A mother and son are taking inspiration from Shakespeare’s works to write poetry and develop acting skills, thanks to 1623 theatre company, a local grants scheme and the Shakespeare Birthplace Trust.
Budding actor Darius Cranston was just 13 when he successfully auditioned for a place on 1623's new trainee actors course at QUAD in Derby before receiving a grant from the local Helping Hand Scheme to fund it.
Going along to a 1623 event at QUAD with her son last month inspired Cheryl Herbert (52) to try writing a sonnet, which has since been chosen to be read at the Stratford-on-Avon Poetry Festival at the Shakespeare Birthplace Trust.
Cheryl, of Nottingham Road, Spondon, said: “As a single mum on benefits it can be hard to find the money for Darius to pursue his ambitions in acting, but then I found out that there was some funding available for youngsters living in council accommodation."
The Helping Hand Scheme provides grants to support young people who have a skill, talent or interest, but need a bit of help to develop it.
Darius started performing in school plays at Asterdale Primary School. He has also appeared with Derby Youth Theatre, The Good Companions Society and at Sheffield's Crucible Theatre in a play called Gargantua commissioned by the National Theatre.
When Darius, now 14 and a pupil at West Park School, heard that 1623 was inviting applications for its first-ever course for trainee actors he was keen to try for a place.
Darius performed a speech by Puck from A Midsummer Night’s Dream for his audition. Ava Scott, 1623 trainees coordinator, said: “He really impressed us. We were unanimous that he showed real promise and wanted to offer him a place. He’s the youngest trainee on the course and has lots of energy.”
Darius said: “It’s been great fun and I have learned so much. So far I’ve tried out scenes and speeches from lots of Shakespeare’s plays. I've even played Macbeth with bloody hands and Hamlet with a skull!"
It was at the 1623 Winter Gathering at QUAD that Cheryl saw a sheet explaining how a Shakespearean sonnet is constructed.
She explained: “I just took myself off into a corner and thought I'd see if I could write one. I didn’t intend to show it to anyone. But Ben saw me writing it and asked if he could read it. Later he sent it to Marion Fleetwood from the Shakespeare Birthplace Trust Poetry Festival who has now asked if it can be read at the event this summer. I was completely shocked."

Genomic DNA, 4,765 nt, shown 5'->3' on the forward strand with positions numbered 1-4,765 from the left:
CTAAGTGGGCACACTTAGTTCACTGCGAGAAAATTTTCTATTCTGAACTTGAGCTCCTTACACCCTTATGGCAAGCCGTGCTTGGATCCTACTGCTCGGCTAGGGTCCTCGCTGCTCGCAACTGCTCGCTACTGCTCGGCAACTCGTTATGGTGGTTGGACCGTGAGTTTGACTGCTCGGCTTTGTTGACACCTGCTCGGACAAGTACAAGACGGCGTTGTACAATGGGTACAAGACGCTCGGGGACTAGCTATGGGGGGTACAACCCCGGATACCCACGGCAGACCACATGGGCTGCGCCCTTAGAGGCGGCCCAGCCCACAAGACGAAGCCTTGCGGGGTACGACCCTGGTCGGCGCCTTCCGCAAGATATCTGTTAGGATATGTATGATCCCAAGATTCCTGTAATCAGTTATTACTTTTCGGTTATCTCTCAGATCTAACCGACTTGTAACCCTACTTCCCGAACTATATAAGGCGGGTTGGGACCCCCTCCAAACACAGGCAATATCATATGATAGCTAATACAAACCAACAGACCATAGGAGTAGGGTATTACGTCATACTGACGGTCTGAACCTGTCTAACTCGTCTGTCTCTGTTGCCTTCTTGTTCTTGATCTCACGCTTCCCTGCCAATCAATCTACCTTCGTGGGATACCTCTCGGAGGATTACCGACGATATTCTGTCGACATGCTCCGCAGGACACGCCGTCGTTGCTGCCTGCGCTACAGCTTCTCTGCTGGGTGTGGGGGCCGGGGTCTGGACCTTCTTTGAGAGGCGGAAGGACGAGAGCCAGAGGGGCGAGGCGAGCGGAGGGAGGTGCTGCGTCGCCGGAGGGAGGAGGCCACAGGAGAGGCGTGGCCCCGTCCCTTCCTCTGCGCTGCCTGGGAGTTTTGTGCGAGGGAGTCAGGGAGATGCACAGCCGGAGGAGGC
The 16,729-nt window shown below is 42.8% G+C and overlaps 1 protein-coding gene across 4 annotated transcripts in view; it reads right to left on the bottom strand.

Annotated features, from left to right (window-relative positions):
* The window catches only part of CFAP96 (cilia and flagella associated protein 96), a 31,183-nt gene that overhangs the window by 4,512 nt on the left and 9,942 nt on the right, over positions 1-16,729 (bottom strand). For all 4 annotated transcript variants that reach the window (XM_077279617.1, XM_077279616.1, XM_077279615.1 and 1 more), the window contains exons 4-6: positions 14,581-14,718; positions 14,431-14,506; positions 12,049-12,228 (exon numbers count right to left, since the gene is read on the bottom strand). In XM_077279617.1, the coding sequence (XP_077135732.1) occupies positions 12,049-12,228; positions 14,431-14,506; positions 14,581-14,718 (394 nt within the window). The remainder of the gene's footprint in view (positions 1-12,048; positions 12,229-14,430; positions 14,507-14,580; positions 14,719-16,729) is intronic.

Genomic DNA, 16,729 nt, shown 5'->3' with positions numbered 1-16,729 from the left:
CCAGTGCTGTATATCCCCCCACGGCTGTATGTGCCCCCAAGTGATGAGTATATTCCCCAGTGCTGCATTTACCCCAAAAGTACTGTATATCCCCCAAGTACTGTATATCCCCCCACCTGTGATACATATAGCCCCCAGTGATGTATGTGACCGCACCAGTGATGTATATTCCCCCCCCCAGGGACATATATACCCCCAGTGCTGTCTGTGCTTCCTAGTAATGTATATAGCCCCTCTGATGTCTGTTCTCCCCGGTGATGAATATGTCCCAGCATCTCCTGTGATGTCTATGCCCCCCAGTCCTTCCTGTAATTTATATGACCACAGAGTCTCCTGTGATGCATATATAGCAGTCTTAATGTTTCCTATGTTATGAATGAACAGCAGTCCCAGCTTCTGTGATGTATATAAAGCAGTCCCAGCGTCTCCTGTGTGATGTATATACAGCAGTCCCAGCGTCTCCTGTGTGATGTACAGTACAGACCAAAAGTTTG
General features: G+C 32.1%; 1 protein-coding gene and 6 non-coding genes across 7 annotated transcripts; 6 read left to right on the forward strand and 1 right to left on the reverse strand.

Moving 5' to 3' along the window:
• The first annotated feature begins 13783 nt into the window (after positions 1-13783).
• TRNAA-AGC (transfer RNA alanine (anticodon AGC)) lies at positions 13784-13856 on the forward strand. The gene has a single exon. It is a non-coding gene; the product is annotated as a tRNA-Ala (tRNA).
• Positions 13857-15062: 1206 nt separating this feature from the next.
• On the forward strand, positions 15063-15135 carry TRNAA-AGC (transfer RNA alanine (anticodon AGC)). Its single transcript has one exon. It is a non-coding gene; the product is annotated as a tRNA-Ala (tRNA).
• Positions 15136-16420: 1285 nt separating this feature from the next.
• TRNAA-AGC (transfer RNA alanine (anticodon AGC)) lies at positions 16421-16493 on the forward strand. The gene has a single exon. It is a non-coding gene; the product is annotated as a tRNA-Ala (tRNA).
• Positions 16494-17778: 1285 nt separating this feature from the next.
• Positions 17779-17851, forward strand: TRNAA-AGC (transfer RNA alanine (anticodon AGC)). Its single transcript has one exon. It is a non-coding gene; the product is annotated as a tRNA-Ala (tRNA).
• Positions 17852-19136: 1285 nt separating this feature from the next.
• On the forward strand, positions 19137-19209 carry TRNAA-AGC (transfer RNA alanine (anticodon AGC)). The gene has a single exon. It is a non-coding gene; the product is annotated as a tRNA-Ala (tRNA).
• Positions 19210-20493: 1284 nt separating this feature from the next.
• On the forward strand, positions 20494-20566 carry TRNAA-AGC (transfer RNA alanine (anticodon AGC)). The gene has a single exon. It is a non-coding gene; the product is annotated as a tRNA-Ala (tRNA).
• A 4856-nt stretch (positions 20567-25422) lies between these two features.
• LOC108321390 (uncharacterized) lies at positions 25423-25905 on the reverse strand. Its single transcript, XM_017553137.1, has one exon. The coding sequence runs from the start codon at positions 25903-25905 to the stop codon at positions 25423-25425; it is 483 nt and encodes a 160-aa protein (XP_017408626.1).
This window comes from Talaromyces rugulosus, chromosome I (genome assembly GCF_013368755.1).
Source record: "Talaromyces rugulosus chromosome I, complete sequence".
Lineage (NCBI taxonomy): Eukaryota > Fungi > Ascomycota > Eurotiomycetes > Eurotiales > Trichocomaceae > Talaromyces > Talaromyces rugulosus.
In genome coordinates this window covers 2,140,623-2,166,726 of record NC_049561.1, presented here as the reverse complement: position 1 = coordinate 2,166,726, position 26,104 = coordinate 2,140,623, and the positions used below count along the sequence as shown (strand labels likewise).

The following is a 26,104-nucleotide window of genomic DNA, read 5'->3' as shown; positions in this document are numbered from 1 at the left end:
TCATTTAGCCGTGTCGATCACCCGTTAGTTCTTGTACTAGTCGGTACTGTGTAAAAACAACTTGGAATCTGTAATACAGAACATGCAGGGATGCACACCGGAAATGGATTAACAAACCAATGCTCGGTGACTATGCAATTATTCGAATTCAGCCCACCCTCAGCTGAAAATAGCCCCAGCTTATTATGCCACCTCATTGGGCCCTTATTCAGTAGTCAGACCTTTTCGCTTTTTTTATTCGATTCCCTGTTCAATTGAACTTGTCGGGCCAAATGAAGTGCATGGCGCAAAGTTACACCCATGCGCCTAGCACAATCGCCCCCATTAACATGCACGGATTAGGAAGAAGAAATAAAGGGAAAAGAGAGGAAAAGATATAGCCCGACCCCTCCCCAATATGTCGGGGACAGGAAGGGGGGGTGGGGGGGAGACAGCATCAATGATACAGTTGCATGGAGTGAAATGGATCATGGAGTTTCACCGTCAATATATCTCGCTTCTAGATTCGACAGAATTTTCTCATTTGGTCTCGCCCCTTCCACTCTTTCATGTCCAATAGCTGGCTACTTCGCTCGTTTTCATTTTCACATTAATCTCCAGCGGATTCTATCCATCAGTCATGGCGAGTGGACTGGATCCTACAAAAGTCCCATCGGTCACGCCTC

Marion said: "It's a pleasure to be able to include Cheryl's sonnet in a performance as part of our festival. It is a special year for the Poetry Festival as we celebrate our 60th anniversary, and Cheryl's sonnet, written quietly in a corner but expressing beautifully the cycle of the year, fits extremely well with our theme of time and place.
“As it will be included in a performance, Cheryl's sonnet will take its place in our archive alongside letters from Oscar Wilde, original manuscripts by Marie Correlli and of course our very own copy of the First Folio of Shakespeare’s plays, published in 1623.”
How do the seasons meld to make the year?
Combine and flow from death to life again.
When summer's gone, does autumn shed a tear?
Does winter sing to spring a soft refrain?
For winter harbours dark, depressing morn
Yet sprinkled white from heav'n to coat bare land.
Then up from this, spring bursts with life reborn
Of maiden blooms that make a happy band.
But still to come is summer all aglow
Radiant in her glory, shining so strong
Stretching her arms across her Earth below
Enveloping the world with days so long.
And then to autumn, shedding leaves abound
Again the seasons start the year around.
Notes to editors
More photographs are available on request
Casting call for ACE-supported Lear/Cordelia pilot production.
Deadline for applications is Monday 27 June at 5pm.
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